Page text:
US inflation was at 10% in 1979 and soared to 14% in 1980. This is similar to India's situation in 2011 and potentially 2012. By the time he stepped down, in 1985, inflation was down to 2%, and the US economy was on the path to an economic expansion.
In the last two decades there has been a fundamental transformation of monetary policy frameworks in many countries. Many central banks are now "inflation targeting central banks", which means that the main job of the central bank is to deliver low and stable inflation. In forecasing inflation the central bank does consider the performance of output, but it does not claim that monetary policy can give an economy high growth.
Turning to India today, we have a macroeconomic slowdown with low investment coupled with high inflation. Stagflation for India is when growth is below the rate at which we can gainfully employ the young men and women entering the labour market. This may even be a 5 percent rate of GDP growth and is comparable to economies in Europe who face zero growth.
It is important to see that the high and volatile inflation in India is, in itself, a major problem that is holding back investment. Our macroeconomic instability is frightening the private sector, which is then loath to invest, and particularly loath to invest in long-term projects. When a CEO in India examines a spreadsheet with forecasts for the next decade, he has little confidence for what prices and interest rates will look like in coming years.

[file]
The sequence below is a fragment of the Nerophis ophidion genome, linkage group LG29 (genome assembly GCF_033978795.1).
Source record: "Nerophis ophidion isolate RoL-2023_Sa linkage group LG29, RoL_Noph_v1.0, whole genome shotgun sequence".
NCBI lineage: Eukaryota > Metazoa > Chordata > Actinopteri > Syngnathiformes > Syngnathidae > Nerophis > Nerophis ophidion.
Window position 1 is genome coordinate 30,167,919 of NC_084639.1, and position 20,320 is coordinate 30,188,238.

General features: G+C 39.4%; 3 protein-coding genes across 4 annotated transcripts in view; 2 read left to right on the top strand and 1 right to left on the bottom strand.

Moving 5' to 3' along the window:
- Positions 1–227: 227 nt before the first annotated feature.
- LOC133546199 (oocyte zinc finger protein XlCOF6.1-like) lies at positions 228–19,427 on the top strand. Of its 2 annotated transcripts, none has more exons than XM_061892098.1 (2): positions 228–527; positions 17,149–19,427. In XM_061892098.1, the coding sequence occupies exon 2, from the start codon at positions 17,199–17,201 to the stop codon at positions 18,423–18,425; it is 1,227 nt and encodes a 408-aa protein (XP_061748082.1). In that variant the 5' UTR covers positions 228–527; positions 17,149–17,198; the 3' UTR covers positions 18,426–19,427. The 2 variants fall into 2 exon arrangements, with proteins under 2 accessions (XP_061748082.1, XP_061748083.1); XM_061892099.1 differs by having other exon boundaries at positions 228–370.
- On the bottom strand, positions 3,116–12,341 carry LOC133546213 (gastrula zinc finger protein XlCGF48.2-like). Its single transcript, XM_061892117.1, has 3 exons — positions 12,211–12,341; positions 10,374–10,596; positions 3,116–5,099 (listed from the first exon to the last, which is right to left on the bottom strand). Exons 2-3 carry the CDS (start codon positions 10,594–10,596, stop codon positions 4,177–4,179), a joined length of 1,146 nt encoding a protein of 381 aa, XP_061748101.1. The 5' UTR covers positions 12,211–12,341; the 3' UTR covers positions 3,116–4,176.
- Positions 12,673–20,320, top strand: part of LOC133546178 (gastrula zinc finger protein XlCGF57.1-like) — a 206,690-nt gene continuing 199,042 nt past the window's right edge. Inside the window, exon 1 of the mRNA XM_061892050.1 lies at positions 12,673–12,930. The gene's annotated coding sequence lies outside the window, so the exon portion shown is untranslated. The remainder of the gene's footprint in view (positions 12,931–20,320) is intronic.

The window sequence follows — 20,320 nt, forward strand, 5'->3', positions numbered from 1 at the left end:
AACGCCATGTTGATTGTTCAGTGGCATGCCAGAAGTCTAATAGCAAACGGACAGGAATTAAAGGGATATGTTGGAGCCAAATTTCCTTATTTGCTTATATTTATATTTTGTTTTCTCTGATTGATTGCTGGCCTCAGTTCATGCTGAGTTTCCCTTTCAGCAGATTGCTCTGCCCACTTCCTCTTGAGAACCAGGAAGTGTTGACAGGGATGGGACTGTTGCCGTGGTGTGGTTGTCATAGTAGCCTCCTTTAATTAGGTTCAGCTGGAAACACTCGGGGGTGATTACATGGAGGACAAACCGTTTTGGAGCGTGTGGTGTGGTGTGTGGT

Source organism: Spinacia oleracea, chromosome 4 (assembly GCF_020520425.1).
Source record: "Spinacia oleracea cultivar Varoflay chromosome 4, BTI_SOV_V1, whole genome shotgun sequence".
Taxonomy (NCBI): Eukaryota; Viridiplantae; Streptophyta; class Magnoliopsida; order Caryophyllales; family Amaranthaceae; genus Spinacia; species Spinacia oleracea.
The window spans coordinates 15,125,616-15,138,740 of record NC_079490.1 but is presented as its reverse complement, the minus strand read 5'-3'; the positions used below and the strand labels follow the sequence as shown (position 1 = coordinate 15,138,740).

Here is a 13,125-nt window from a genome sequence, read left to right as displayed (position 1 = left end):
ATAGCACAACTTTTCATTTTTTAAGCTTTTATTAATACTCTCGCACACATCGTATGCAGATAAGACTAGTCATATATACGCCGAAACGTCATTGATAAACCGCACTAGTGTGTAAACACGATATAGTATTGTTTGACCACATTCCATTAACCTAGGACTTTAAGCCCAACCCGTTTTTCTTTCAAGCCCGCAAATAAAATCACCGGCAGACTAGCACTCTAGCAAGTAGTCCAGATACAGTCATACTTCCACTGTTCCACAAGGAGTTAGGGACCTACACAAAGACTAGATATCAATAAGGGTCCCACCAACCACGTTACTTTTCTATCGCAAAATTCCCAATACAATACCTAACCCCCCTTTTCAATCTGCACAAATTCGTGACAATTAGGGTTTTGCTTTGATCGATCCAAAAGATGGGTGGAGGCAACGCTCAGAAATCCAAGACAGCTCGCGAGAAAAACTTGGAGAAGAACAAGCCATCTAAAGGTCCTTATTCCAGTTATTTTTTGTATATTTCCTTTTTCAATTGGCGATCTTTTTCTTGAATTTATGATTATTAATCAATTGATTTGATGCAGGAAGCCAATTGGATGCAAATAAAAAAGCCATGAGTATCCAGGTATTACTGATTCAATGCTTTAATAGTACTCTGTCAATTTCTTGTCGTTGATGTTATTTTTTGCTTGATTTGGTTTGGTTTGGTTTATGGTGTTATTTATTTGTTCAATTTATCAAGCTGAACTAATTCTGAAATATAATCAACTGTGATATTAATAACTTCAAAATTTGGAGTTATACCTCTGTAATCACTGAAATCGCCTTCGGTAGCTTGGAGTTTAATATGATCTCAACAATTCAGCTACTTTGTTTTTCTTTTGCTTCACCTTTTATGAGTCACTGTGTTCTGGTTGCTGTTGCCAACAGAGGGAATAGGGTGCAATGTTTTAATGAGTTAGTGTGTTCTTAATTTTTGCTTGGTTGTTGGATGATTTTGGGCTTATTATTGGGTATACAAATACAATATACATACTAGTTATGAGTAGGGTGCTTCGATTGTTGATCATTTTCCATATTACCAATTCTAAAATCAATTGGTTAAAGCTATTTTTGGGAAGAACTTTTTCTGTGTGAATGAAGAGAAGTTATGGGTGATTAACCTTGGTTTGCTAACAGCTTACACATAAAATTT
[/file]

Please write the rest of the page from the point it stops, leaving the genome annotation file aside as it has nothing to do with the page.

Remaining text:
The best contribution that monetary policy in India can make towards achieving high growth is delivering low and stable inflation: of achieving year-on-year CPI inflation in the range from 4 to 5 per cent. This should be consistently achieved, month after month, year after year. RBI should be held accountable for achieving this target. The governor should have to explain to Parliament and the public when inflation misbehaves.
The closest we have to a Paul Volcker story in India is that of former RBI governor C. Rangarajan, who wrestled inflation into the ground. His work helped lay the foundation for India's great growth episode from 2002 to 2009. His efforts created the macroeconomic stability in which the private sector gained confidence, invested, and invested for the long term. However, a full transformation of RBI and its goals was not undertaken at that stage. After Rangarajan and Tarapore, RBI focussed on the exchange rate. This gave us the next inflation crisis.
Our task in India today is to recreate that environment of private sector confidence. This involves many things. Alongside the political challenges of the Food Security Bill and the Lokpal Bill, there is the economic policy project of reforming RBI so as to remove the distractions of numerous functions, and refocus RBI on the task of achieving macroeconomic stability: through being held accountable for achieving year-on-year CPI inflation of 4 to 5 per cent.